Do creative awards get in the way of good marketing? It is an issue that has been brought into sharp focus this week. Marketing Week has revealed that D&AD, which runs the annual awards ceremony most treasured amongst British advertising and design creatives, has unexpectedly parted company with its chief executive Michael Hockney.
D&AD’s yellow and black pencils are awarded for creativity in everything from television ads to packaging design. They are probably the supreme accolade most coveted by British creatives.
Some believe Hockney’s departure follows disagreements at the charity over rapid international expansion which has diluted the central role its awards hold for showcasing British creativity. Brands are becoming more global and D&AD is responding to this trend by taking entries to its awards from across the globe. But it raises questions about how creativity from different cultures can be judged against each other.
Some have wondered how well Hockney got on with this year’s president Tony Davidson, joint creative director at Wieden & Kennedy. But D&AD denies suggestions of a power struggle or personality clash and says Hockney has achieved much in his four years at the helm and has decided to take his talents elsewhere.
Still, there are those who criticise the creative charity for becoming too nakedly money-grabbing, extending paid-for membership and adding new awards every year to extract maximum entry fees from advertising and design agencies. D&AD responds that this is a good thing, as it can plough the funds back into its educational activities.
Hockney’s role will be filled by chairman Anthony Simonds-Gooding and the body says it will not look for a replacement in the short term.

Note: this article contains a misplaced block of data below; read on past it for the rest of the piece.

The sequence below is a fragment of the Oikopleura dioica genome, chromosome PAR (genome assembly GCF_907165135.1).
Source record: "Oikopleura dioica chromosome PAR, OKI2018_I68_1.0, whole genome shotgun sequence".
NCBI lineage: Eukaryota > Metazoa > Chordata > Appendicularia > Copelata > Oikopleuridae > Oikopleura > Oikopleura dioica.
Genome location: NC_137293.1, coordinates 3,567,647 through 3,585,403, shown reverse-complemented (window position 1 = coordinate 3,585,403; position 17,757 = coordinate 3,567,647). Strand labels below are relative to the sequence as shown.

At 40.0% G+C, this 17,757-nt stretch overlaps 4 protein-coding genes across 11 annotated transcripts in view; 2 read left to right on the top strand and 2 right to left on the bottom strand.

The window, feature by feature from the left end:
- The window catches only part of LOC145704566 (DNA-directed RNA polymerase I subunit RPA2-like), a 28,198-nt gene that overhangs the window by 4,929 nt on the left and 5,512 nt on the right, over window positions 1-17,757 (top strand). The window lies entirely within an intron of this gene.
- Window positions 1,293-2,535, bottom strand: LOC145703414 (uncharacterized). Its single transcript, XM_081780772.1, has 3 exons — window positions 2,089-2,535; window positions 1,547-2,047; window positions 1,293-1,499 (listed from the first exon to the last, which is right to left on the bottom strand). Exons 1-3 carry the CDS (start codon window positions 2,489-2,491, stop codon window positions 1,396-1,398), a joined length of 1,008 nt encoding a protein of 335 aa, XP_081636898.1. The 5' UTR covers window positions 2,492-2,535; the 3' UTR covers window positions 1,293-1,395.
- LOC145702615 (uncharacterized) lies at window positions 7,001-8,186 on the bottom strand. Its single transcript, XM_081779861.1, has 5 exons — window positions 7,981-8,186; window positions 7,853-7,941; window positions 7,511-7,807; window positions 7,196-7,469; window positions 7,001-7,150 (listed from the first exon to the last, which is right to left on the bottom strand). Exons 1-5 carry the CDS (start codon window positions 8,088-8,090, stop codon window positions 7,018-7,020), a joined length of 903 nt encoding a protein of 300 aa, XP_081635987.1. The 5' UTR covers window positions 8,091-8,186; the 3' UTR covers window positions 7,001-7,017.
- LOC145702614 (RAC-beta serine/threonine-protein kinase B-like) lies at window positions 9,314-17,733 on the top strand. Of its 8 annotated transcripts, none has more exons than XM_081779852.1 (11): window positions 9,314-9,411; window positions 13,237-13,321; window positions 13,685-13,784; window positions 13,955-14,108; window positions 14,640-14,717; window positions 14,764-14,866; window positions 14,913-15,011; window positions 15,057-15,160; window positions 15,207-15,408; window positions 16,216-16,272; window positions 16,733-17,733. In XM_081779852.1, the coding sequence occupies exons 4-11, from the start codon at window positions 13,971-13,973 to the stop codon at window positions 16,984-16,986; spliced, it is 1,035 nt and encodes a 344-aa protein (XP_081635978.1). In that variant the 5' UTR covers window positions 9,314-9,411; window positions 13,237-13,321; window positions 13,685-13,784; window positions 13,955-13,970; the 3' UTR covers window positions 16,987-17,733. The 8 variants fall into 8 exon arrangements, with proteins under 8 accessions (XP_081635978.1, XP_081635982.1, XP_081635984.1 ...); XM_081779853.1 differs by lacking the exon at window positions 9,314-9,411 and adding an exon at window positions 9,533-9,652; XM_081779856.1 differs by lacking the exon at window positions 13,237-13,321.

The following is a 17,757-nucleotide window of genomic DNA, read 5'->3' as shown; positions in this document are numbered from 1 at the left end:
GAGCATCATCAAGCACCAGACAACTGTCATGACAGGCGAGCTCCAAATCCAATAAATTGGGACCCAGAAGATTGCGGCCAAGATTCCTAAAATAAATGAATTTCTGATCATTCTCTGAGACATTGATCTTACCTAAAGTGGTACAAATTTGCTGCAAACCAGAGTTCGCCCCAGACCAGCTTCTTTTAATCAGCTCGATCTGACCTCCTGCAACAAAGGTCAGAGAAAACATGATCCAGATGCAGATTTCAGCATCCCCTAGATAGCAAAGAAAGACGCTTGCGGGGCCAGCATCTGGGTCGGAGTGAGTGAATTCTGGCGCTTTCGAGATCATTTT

But the shake-up comes as competition increases on the creative awards front, with a host of other awards for advertising and design agencies to worry about. The pressures to win awards are such that agencies can spend hundreds of thousands of pounds each year and many hours of management time in submitting their entries.
All this frenzied award entering leaves marketers worrying about whether their brands are being used as target practice for creatives, particularly in advertising agencies, to try and increase their award quotient. It may give incentives to agencies and help them to attract talent, but does it shift product?
Concerns over such issues have led to the increasing profile of effectiveness awards, such as those granted by the Institute of Practitioners in Advertising. But some brand owners will be loath to share their confidential information on sales with competitors.
Simply focusing on creativity means that subjective judgements will hold sway. With an eye on the big creative prize, ad agencies will be looking to create something visually dramatic that will please the judges.
Awards juries are dominated by a revolving coterie of a few dozen industry figures who make the big decisions. Critics say there is a definite style of ad that wins creative awards, be it for Honda, Guinness or Sony Bravia. They believe the whole process has had a profound effect on the type of ads produced and has created an ad industry that does not reflect the realities of business.
But such criticisms usually come from people who have not, and are unlikely to, win awards. These views are commonly dismissed as sour grapes.
Even so, many marketing directors have criticised the obsession with creative awards, seeing it as a distraction from the main tasks of persuasion and effectiveness.
However, for many brand owners, awards are becoming ever more important as an increasing of number former ad agency executives take up marketing roles and carry their desire to win awards with them.
They argue that in the fragmented media world of today, high profile creativity is becoming the key to making an impact on the public consciousness.
Meanwhile, observers believe D&AD will rethink the role of its awards and whether it should continue its international strategy. Whether this will persuade marketers to take creative awards any more seriously remains to be seen.